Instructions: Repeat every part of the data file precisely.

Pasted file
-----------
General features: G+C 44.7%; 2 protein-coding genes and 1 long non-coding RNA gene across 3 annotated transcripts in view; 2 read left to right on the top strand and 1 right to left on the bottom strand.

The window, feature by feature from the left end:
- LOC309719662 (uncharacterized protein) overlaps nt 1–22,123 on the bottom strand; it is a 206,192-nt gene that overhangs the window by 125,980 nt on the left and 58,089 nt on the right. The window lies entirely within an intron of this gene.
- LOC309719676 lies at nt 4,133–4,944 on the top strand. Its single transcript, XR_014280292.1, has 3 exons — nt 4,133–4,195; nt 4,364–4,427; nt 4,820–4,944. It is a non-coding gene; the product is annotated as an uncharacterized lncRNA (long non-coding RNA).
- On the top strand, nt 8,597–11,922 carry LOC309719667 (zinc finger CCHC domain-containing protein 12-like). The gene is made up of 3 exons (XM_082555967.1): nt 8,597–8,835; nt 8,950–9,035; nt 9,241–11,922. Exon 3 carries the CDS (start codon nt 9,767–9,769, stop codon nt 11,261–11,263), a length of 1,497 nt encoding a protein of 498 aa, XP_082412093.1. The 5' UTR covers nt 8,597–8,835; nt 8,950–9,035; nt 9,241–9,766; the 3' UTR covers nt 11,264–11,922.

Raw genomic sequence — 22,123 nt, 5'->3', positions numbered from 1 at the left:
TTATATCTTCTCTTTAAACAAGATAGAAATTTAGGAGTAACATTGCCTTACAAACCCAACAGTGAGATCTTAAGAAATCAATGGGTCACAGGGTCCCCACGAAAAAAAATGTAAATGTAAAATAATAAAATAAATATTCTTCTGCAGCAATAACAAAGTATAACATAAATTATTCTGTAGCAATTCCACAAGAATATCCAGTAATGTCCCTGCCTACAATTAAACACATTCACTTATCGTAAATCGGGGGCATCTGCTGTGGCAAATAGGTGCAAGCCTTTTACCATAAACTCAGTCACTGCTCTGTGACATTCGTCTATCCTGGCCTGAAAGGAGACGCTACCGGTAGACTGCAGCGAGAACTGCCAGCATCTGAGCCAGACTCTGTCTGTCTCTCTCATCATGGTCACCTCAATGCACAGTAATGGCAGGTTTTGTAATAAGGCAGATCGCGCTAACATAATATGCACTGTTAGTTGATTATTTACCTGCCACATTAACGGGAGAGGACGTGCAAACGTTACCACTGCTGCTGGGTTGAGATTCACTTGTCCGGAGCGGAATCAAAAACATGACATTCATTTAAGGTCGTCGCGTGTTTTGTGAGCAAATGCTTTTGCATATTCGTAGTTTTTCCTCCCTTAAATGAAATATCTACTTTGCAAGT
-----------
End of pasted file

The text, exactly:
General features: G+C 44.7%; 2 protein-coding genes and 1 long non-coding RNA gene across 3 annotated transcripts in view; 2 read left to right on the top strand and 1 right to left on the bottom strand.

The window, feature by feature from the left end:
- LOC309719662 (uncharacterized protein) overlaps nt 1–22,123 on the bottom strand; it is a 206,192-nt gene that overhangs the window by 125,980 nt on the left and 58,089 nt on the right. The window lies entirely within an intron of this gene.
- LOC309719676 lies at nt 4,133–4,944 on the top strand. Its single transcript, XR_014280292.1, has 3 exons — nt 4,133–4,195; nt 4,364–4,427; nt 4,820–4,944. It is a non-coding gene; the product is annotated as an uncharacterized lncRNA (long non-coding RNA).
- On the top strand, nt 8,597–11,922 carry LOC309719667 (zinc finger CCHC domain-containing protein 12-like). The gene is made up of 3 exons (XM_082555967.1): nt 8,597–8,835; nt 8,950–9,035; nt 9,241–11,922. Exon 3 carries the CDS (start codon nt 9,767–9,769, stop codon nt 11,261–11,263), a length of 1,497 nt encoding a protein of 498 aa, XP_082412093.1. The 5' UTR covers nt 8,597–8,835; nt 8,950–9,035; nt 9,241–9,766; the 3' UTR covers nt 11,264–11,922.

Raw genomic sequence — 22,123 nt, 5'->3', positions numbered from 1 at the left:
TTATATCTTCTCTTTAAACAAGATAGAAATTTAGGAGTAACATTGCCTTACAAACCCAACAGTGAGATCTTAAGAAATCAATGGGTCACAGGGTCCCCACGAAAAAAAATGTAAATGTAAAATAATAAAATAAATATTCTTCTGCAGCAATAACAAAGTATAACATAAATTATTCTGTAGCAATTCCACAAGAATATCCAGTAATGTCCCTGCCTACAATTAAACACATTCACTTATCGTAAATCGGGGGCATCTGCTGTGGCAAATAGGTGCAAGCCTTTTACCATAAACTCAGTCACTGCTCTGTGACATTCGTCTATCCTGGCCTGAAAGGAGACGCTACCGGTAGACTGCAGCGAGAACTGCCAGCATCTGAGCCAGACTCTGTCTGTCTCTCTCATCATGGTCACCTCAATGCACAGTAATGGCAGGTTTTGTAATAAGGCAGATCGCGCTAACATAATATGCACTGTTAGTTGATTATTTACCTGCCACATTAACGGGAGAGGACGTGCAAACGTTACCACTGCTGCTGGGTTGAGATTCACTTGTCCGGAGCGGAATCAAAAACATGACATTCATTTAAGGTCGTCGCGTGTTTTGTGAGCAAATGCTTTTGCATATTCGTAGTTTTTCCTCCCTTAAATGAAATATCTACTTTGCAAGT